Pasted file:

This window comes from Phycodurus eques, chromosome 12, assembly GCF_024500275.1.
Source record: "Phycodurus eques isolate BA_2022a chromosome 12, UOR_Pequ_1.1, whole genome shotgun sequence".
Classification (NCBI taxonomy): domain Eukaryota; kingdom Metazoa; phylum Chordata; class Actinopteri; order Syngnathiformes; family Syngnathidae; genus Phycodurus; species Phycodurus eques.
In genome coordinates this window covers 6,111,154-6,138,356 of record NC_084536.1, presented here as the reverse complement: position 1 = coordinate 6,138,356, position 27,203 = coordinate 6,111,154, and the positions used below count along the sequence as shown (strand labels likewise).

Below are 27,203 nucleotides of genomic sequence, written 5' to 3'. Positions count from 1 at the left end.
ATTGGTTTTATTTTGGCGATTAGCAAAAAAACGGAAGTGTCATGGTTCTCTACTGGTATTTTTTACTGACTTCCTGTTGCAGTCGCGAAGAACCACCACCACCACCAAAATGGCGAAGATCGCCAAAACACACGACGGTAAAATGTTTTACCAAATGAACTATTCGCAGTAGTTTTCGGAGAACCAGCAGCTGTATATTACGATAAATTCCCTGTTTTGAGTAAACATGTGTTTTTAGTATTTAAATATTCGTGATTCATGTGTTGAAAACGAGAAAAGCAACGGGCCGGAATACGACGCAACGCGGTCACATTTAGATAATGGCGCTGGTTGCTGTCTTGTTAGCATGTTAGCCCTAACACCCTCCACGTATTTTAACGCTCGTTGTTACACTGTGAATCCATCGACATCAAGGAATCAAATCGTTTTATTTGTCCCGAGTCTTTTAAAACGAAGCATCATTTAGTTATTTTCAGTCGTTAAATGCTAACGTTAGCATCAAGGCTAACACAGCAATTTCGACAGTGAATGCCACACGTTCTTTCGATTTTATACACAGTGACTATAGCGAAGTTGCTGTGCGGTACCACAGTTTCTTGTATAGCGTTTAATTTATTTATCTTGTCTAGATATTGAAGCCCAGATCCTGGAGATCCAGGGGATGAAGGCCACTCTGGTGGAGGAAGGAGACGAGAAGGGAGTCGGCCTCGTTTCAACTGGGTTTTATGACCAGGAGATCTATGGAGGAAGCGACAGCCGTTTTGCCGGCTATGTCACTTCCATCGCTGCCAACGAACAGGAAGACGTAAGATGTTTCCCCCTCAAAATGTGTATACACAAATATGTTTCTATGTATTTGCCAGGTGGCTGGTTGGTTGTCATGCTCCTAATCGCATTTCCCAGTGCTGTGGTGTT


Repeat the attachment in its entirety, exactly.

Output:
This window comes from Phycodurus eques, chromosome 12, assembly GCF_024500275.1.
Source record: "Phycodurus eques isolate BA_2022a chromosome 12, UOR_Pequ_1.1, whole genome shotgun sequence".
Classification (NCBI taxonomy): domain Eukaryota; kingdom Metazoa; phylum Chordata; class Actinopteri; order Syngnathiformes; family Syngnathidae; genus Phycodurus; species Phycodurus eques.
In genome coordinates this window covers 6,111,154-6,138,356 of record NC_084536.1, presented here as the reverse complement: position 1 = coordinate 6,138,356, position 27,203 = coordinate 6,111,154, and the positions used below count along the sequence as shown (strand labels likewise).

Below are 27,203 nucleotides of genomic sequence, written 5' to 3'. Positions count from 1 at the left end.
ATTGGTTTTATTTTGGCGATTAGCAAAAAAACGGAAGTGTCATGGTTCTCTACTGGTATTTTTTACTGACTTCCTGTTGCAGTCGCGAAGAACCACCACCACCACCAAAATGGCGAAGATCGCCAAAACACACGACGGTAAAATGTTTTACCAAATGAACTATTCGCAGTAGTTTTCGGAGAACCAGCAGCTGTATATTACGATAAATTCCCTGTTTTGAGTAAACATGTGTTTTTAGTATTTAAATATTCGTGATTCATGTGTTGAAAACGAGAAAAGCAACGGGCCGGAATACGACGCAACGCGGTCACATTTAGATAATGGCGCTGGTTGCTGTCTTGTTAGCATGTTAGCCCTAACACCCTCCACGTATTTTAACGCTCGTTGTTACACTGTGAATCCATCGACATCAAGGAATCAAATCGTTTTATTTGTCCCGAGTCTTTTAAAACGAAGCATCATTTAGTTATTTTCAGTCGTTAAATGCTAACGTTAGCATCAAGGCTAACACAGCAATTTCGACAGTGAATGCCACACGTTCTTTCGATTTTATACACAGTGACTATAGCGAAGTTGCTGTGCGGTACCACAGTTTCTTGTATAGCGTTTAATTTATTTATCTTGTCTAGATATTGAAGCCCAGATCCTGGAGATCCAGGGGATGAAGGCCACTCTGGTGGAGGAAGGAGACGAGAAGGGAGTCGGCCTCGTTTCAACTGGGTTTTATGACCAGGAGATCTATGGAGGAAGCGACAGCCGTTTTGCCGGCTATGTCACTTCCATCGCTGCCAACGAACAGGAAGACGTAAGATGTTTCCCCCTCAAAATGTGTATACACAAATATGTTTCTATGTATTTGCCAGGTGGCTGGTTGGTTGTCATGCTCCTAATCGCATTTCCCAGTGCTGTGGTGTT